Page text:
I think the film I had the most fun making was the musical version of “A Christmas Carol” at NBC, which we shot in Budapest and which starred Kelsey Grammer, Jason Alexander, Jane Krakowski and Jesse Martin. It was the first time I had ever worked on a musical and it was an amazing experience.

SM: When you're scouting for a new project... whether it be based on a novel, news article, or life story rights for adaptation, what do you hope to see in any story? What components does a subject or property need to have to translate well into a movie?

SB:  As a development executive for Lifetime it’s my job to find projects that fit our brand and will work well for our viewers. I’m pitched numerous projects that I think would make wonderful movies but unfortunately they’re not right for Lifetime. As a network for women, I’m looking for projects that usually are female driven and that will resonate with the women in our audience. That tends to be domestic dramas, biographies, inspirational true stories, movies that deal with contemporary social and family issues, as well as thrillers and true crime stories which our audience seems to embrace.

We like our movies to feel like “events” so we’re particularly drawn to projects based on bestselling books, marquee authors, true life stories, and events taken from the headlines that have a pre-established audience awareness that helps us market our movies. As a company that’s made hundreds of movies, it’s also important that the project feels somewhat fresh and not dealing with a subject matter that we’ve already covered numerous times.

SM: How many projects are you currently working on (from development to production), and can you share any exciting details?

SB: I’m about to start production on three films in the next several weeks, including a thriller based on a Jeffery Deaver novel and a story about a prostitution scandal in Texas starring Jennifer Love Hewitt in her first movie for Lifetime. I also have about 20 other projects in various stages of development that I’m hoping will eventually move forward to production. One project I’m very excited about is a dual biography of Betty Shabazz and Coretta Scott King, the widows respectively of Malcolm X and Martin Luther King, which is being produced by (and hopefully will star) Mary J. Blige. This falls in the category of passion projects that we discussed earlier and could be a wonderful project for the network. I’m also developing a four-hour miniseries based on Carrie Fisher’s book “The Best Awful”, which is something of a sequel to “Postcards From The Edge” and has Meg Ryan attached to star.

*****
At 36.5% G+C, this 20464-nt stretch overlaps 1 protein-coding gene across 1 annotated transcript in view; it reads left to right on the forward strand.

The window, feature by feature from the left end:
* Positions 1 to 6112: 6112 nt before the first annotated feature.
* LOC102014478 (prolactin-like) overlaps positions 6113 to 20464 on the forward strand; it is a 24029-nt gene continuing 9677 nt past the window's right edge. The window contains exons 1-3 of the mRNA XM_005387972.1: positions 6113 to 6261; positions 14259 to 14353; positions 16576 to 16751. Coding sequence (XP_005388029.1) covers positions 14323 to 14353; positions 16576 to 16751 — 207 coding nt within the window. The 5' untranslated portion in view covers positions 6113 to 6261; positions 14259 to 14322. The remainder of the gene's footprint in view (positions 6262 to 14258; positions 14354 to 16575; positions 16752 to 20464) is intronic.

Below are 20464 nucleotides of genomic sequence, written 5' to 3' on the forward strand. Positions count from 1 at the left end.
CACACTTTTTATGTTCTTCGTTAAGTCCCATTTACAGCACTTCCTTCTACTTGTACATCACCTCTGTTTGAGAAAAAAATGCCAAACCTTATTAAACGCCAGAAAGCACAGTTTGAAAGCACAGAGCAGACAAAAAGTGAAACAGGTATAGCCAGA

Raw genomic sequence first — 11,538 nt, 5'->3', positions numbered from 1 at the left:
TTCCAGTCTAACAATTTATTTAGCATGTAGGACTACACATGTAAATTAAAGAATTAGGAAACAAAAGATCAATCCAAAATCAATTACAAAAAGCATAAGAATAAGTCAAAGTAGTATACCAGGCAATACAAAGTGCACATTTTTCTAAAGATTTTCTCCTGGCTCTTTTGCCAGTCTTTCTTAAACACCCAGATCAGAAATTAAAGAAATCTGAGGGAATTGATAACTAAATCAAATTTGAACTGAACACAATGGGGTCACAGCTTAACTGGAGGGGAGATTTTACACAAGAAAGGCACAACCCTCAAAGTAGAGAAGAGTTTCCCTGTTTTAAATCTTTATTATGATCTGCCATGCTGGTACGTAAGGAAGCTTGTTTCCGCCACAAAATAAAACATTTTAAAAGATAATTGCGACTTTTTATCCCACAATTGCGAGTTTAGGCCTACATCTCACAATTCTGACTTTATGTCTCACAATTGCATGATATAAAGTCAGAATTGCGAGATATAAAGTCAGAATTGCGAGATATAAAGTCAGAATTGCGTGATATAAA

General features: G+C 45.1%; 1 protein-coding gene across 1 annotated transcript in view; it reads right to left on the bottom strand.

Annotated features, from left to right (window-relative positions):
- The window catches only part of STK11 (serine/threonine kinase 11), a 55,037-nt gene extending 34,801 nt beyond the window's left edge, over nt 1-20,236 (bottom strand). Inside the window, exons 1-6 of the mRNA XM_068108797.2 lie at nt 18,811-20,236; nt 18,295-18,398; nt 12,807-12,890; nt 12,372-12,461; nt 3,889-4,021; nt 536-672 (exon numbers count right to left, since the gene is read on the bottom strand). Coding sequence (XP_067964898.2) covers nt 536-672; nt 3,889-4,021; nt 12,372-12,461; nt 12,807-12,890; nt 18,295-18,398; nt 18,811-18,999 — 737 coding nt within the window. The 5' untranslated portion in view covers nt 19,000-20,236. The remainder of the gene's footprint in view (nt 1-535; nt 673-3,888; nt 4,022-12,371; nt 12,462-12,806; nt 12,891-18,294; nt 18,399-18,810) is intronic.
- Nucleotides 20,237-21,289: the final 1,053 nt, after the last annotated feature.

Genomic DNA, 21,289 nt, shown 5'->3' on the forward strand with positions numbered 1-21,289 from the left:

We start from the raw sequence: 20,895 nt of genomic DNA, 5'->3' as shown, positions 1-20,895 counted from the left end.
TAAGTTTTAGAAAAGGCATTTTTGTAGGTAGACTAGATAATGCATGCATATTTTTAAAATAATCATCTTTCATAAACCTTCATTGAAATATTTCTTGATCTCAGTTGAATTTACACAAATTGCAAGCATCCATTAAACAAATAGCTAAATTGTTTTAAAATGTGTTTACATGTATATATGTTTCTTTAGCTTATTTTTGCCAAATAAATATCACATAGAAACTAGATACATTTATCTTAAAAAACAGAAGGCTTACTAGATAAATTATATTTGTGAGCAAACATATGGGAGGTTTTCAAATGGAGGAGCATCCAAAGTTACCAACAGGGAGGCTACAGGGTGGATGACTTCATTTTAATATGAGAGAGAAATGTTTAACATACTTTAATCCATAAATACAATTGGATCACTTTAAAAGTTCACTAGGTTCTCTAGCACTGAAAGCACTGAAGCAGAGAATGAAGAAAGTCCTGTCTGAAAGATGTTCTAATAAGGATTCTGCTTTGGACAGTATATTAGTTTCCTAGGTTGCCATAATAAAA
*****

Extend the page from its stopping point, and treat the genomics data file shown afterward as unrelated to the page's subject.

SM: Can you share, in brief, what your duties are with respect to any specific project that’s moving toward production? I’d imagine you’re at the vortex of a LOT of meetings with writers and producers.

SB: Once a movie is greenlit my role quickly shifts from development executive to production executive. Although we’re generally still tinkering with the script, the focus quickly turns to hiring a director, casting the movie, working out a budget, finding the right location and other production concerns. In many cases there’s an airdate set that we have to meet so it’s usually a very fast and often stressful process with a lot of moving parts. Unlike development, which is a fairly contained process involving just the producers, the writer and myself, once a movie moves toward production every department in our company gets involved, from business affairs to casting to physical production to publicity, etc. and suddenly there are more phone calls, conversations and meetings than there are hours in the day.